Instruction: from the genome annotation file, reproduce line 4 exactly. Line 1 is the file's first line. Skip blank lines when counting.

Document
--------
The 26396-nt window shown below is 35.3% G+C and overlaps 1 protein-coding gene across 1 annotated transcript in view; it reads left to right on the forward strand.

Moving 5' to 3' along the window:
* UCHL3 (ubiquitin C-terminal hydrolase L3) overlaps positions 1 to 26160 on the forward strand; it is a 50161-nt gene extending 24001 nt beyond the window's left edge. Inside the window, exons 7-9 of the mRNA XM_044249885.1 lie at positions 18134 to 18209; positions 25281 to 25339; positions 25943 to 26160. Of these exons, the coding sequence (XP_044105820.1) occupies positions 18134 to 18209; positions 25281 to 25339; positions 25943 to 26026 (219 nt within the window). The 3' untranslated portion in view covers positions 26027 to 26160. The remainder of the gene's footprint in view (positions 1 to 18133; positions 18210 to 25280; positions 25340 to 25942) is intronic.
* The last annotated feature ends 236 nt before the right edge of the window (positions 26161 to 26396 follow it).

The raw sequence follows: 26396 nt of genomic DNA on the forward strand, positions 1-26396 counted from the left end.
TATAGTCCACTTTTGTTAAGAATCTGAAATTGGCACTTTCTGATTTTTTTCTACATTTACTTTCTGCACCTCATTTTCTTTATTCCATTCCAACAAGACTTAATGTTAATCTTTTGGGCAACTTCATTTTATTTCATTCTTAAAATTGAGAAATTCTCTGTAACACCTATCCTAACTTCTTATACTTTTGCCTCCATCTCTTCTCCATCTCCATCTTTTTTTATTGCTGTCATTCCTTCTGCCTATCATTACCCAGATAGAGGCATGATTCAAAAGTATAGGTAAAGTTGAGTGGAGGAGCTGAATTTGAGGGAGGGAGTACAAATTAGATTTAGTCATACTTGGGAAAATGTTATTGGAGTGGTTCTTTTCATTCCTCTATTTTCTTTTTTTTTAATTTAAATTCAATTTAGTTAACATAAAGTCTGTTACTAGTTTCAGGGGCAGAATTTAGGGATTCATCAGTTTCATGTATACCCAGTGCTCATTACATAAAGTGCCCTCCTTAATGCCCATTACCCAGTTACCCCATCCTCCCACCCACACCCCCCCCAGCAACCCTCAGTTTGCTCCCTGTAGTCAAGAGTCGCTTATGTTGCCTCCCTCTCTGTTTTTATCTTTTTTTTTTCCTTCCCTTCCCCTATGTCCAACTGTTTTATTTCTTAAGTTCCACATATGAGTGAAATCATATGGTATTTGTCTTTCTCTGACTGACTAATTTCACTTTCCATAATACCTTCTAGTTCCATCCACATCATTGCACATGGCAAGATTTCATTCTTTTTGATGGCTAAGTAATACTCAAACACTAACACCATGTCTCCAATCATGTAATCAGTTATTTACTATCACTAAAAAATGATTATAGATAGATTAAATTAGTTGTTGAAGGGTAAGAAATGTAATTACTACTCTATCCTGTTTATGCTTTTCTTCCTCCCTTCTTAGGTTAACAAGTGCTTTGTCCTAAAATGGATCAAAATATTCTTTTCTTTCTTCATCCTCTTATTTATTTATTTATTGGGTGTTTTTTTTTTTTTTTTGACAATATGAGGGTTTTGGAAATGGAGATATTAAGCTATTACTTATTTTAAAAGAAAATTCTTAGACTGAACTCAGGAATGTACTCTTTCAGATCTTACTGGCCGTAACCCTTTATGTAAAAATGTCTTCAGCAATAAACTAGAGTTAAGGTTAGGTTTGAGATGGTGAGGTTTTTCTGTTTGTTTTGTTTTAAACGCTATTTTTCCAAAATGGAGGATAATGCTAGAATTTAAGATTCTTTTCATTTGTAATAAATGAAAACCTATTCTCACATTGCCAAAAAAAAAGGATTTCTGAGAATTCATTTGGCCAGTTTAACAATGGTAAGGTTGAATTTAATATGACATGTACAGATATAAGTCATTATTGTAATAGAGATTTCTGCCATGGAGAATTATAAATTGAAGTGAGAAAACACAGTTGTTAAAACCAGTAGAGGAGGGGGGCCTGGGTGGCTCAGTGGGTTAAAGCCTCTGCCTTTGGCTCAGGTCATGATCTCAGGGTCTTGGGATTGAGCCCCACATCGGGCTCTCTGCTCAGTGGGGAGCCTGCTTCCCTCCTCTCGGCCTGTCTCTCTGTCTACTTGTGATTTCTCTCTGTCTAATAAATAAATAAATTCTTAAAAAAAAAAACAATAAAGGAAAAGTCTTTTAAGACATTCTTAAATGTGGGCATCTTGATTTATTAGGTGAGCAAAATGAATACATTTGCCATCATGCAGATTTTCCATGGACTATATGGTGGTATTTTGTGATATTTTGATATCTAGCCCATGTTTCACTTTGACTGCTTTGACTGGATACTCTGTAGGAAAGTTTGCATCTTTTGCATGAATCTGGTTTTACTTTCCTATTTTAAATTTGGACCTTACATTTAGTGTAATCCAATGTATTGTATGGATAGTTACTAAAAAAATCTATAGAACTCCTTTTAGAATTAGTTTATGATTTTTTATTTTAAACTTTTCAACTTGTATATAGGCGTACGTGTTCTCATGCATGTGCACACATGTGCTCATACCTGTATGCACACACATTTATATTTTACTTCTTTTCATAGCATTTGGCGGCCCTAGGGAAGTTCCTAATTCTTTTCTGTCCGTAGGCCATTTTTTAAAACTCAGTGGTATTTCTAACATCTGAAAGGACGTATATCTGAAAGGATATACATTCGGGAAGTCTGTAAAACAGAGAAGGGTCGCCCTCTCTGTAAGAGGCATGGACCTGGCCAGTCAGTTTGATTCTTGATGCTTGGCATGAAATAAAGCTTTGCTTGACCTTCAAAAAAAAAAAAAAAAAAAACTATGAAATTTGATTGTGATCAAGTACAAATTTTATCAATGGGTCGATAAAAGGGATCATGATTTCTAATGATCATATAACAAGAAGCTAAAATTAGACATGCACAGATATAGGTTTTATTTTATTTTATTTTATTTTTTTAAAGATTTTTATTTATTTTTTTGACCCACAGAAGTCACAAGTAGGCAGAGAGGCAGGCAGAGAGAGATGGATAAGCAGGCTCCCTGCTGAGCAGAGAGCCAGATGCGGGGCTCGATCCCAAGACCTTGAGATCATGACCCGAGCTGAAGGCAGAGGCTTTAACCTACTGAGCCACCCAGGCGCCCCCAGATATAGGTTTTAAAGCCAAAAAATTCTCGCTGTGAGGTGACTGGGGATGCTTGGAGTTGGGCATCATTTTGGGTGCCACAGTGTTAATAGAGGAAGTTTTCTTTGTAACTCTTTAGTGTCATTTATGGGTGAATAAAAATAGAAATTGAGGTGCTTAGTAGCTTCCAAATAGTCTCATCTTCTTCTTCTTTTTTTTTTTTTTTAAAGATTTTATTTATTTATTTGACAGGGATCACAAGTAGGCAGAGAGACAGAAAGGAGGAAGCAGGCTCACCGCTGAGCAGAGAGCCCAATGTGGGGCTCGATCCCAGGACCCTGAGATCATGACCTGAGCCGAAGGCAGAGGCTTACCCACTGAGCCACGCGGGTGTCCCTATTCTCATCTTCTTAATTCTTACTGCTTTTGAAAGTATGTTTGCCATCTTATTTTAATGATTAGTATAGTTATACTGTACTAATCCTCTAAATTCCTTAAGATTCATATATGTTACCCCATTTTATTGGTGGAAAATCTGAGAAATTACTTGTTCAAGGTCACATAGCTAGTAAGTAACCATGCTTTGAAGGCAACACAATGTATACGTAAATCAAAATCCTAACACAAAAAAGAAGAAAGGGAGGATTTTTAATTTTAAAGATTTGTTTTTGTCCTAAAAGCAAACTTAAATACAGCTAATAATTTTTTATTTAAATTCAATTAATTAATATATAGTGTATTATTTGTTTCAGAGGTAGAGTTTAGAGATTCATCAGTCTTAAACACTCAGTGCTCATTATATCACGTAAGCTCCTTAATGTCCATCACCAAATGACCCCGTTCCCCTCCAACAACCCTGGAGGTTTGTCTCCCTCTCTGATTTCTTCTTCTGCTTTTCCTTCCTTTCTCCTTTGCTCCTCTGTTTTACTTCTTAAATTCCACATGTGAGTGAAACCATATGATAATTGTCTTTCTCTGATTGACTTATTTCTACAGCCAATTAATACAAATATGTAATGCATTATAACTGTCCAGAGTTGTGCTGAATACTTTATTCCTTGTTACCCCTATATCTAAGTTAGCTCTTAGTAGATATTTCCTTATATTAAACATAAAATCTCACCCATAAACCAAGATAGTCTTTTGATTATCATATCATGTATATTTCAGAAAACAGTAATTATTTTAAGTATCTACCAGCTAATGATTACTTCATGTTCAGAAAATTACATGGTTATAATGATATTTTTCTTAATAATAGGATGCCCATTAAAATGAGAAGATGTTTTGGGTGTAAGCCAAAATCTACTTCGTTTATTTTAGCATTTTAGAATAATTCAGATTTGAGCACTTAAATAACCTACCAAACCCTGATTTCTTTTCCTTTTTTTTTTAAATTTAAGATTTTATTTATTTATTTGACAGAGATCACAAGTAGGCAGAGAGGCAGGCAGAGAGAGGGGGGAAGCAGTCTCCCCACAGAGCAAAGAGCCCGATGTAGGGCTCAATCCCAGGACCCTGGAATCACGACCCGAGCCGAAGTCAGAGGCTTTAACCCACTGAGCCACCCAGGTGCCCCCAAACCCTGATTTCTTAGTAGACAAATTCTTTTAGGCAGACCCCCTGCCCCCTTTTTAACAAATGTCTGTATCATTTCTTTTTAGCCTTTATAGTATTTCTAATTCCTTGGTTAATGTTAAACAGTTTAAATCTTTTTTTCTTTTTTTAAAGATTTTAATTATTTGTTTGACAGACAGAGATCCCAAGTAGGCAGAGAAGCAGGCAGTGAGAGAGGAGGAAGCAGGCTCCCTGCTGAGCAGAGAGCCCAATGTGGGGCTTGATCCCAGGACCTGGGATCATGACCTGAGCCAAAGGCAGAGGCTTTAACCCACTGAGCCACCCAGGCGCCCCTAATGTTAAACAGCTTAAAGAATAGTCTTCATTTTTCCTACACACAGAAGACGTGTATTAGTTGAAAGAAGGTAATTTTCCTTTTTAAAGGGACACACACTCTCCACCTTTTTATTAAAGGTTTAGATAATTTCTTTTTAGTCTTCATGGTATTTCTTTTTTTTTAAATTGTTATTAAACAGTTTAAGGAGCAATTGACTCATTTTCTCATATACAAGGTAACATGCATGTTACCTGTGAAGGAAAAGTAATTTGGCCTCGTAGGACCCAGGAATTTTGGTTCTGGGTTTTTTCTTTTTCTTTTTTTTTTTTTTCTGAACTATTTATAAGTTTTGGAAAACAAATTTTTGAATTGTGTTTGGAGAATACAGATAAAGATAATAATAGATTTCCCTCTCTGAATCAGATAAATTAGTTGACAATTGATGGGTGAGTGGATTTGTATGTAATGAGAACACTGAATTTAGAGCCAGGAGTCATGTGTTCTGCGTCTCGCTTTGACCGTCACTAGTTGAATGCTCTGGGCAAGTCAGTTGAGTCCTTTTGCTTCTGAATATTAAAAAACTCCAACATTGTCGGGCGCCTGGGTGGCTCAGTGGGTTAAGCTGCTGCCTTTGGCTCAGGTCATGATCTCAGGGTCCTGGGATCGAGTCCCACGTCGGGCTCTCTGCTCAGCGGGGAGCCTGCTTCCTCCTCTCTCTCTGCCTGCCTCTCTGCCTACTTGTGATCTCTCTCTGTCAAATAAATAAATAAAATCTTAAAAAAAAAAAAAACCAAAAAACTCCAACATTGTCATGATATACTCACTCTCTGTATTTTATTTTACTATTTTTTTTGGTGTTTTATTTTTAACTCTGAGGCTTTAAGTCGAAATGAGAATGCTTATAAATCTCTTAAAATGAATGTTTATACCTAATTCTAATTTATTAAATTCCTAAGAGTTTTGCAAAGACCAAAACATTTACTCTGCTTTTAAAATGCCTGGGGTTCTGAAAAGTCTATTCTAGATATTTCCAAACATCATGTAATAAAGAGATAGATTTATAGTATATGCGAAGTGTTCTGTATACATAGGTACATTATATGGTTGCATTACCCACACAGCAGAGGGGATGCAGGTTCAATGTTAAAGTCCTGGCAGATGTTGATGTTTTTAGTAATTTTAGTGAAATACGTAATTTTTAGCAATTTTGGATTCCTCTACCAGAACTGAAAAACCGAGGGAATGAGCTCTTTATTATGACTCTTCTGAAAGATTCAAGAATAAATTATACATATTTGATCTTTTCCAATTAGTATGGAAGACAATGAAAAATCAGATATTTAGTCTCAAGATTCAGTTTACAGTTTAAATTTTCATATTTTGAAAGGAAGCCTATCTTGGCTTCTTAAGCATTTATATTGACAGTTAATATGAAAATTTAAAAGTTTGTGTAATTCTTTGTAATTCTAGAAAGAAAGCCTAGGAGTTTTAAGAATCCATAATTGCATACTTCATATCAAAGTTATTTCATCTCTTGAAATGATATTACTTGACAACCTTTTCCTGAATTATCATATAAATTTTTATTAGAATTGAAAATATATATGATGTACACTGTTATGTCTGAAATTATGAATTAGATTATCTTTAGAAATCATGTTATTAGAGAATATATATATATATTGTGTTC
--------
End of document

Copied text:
* The last annotated feature ends 236 nt before the right edge of the window (positions 26161 to 26396 follow it).